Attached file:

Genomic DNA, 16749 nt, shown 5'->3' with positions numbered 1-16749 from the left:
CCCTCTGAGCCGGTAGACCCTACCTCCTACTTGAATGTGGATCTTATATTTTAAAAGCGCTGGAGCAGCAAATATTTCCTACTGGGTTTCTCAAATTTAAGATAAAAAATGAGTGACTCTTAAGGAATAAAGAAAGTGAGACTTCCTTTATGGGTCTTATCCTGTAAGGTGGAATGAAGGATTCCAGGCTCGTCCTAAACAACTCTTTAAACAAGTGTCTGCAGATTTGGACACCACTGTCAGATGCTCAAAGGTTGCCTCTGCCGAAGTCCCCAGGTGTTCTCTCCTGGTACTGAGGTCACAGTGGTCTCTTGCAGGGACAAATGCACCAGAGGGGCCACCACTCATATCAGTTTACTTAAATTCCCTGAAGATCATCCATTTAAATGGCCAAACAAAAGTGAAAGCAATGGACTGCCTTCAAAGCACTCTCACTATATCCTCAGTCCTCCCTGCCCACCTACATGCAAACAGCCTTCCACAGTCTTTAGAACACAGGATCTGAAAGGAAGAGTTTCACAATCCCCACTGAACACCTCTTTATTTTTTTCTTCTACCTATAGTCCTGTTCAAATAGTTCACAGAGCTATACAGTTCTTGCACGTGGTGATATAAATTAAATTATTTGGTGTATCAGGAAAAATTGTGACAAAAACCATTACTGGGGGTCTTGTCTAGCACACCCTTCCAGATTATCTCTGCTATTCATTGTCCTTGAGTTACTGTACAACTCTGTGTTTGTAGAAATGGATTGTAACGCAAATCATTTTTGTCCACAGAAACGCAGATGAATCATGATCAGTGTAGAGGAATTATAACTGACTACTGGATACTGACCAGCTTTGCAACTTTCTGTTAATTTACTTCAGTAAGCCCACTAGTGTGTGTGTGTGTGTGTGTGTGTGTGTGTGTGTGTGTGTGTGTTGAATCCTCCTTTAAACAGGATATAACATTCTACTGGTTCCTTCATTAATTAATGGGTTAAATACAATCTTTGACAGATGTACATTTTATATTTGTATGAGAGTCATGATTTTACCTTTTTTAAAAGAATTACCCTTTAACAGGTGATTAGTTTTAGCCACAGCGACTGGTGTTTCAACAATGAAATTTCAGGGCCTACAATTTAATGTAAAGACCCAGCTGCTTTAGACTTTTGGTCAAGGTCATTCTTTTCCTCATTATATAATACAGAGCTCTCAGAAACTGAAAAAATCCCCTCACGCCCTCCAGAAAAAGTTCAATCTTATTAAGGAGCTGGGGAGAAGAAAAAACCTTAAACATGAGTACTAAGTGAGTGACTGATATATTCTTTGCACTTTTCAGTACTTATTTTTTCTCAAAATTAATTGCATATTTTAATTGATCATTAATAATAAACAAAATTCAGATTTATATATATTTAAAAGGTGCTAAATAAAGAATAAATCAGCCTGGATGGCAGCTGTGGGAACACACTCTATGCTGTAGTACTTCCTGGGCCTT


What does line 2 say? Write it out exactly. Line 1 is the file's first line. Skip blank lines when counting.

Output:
CCCTCTGAGCCGGTAGACCCTACCTCCTACTTGAATGTGGATCTTATATTTTAAAAGCGCTGGAGCAGCAAATATTTCCTACTGGGTTTCTCAAATTTAAGATAAAAAATGAGTGACTCTTAAGGAATAAAGAAAGTGAGACTTCCTTTATGGGTCTTATCCTGTAAGGTGGAATGAAGGATTCCAGGCTCGTCCTAAACAACTCTTTAAACAAGTGTCTGCAGATTTGGACACCACTGTCAGATGCTCAAAGGTTGCCTCTGCCGAAGTCCCCAGGTGTTCTCTCCTGGTACTGAGGTCACAGTGGTCTCTTGCAGGGACAAATGCACCAGAGGGGCCACCACTCATATCAGTTTACTTAAATTCCCTGAAGATCATCCATTTAAATGGCCAAACAAAAGTGAAAGCAATGGACTGCCTTCAAAGCACTCTCACTATATCCTCAGTCCTCCCTGCCCACCTACATGCAAACAGCCTTCCACAGTCTTTAGAACACAGGATCTGAAAGGAAGAGTTTCACAATCCCCACTGAACACCTCTTTATTTTTTTCTTCTACCTATAGTCCTGTTCAAATAGTTCACAGAGCTATACAGTTCTTGCACGTGGTGATATAAATTAAATTATTTGGTGTATCAGGAAAAATTGTGACAAAAACCATTACTGGGGGTCTTGTCTAGCACACCCTTCCAGATTATCTCTGCTATTCATTGTCCTTGAGTTACTGTACAACTCTGTGTTTGTAGAAATGGATTGTAACGCAAATCATTTTTGTCCACAGAAACGCAGATGAATCATGATCAGTGTAGAGGAATTATAACTGACTACTGGATACTGACCAGCTTTGCAACTTTCTGTTAATTTACTTCAGTAAGCCCACTAGTGTGTGTGTGTGTGTGTGTGTGTGTGTGTGTGTGTGTGTGTGTTGAATCCTCCTTTAAACAGGATATAACATTCTACTGGTTCCTTCATTAATTAATGGGTTAAATACAATCTTTGACAGATGTACATTTTATATTTGTATGAGAGTCATGATTTTACCTTTTTTAAAAGAATTACCCTTTAACAGGTGATTAGTTTTAGCCACAGCGACTGGTGTTTCAACAATGAAATTTCAGGGCCTACAATTTAATGTAAAGACCCAGCTGCTTTAGACTTTTGGTCAAGGTCATTCTTTTCCTCATTATATAATACAGAGCTCTCAGAAACTGAAAAAATCCCCTCACGCCCTCCAGAAAAAGTTCAATCTTATTAAGGAGCTGGGGAGAAGAAAAAACCTTAAACATGAGTACTAAGTGAGTGACTGATATATTCTTTGCACTTTTCAGTACTTATTTTTTCTCAAAATTAATTGCATATTTTAATTGATCATTAATAATAAACAAAATTCAGATTTATATATATTTAAAAGGTGCTAAATAAAGAATAAATCAGCCTGGATGGCAGCTGTGGGAACACACTCTATGCTGTAGTACTTCCTGGGCCTT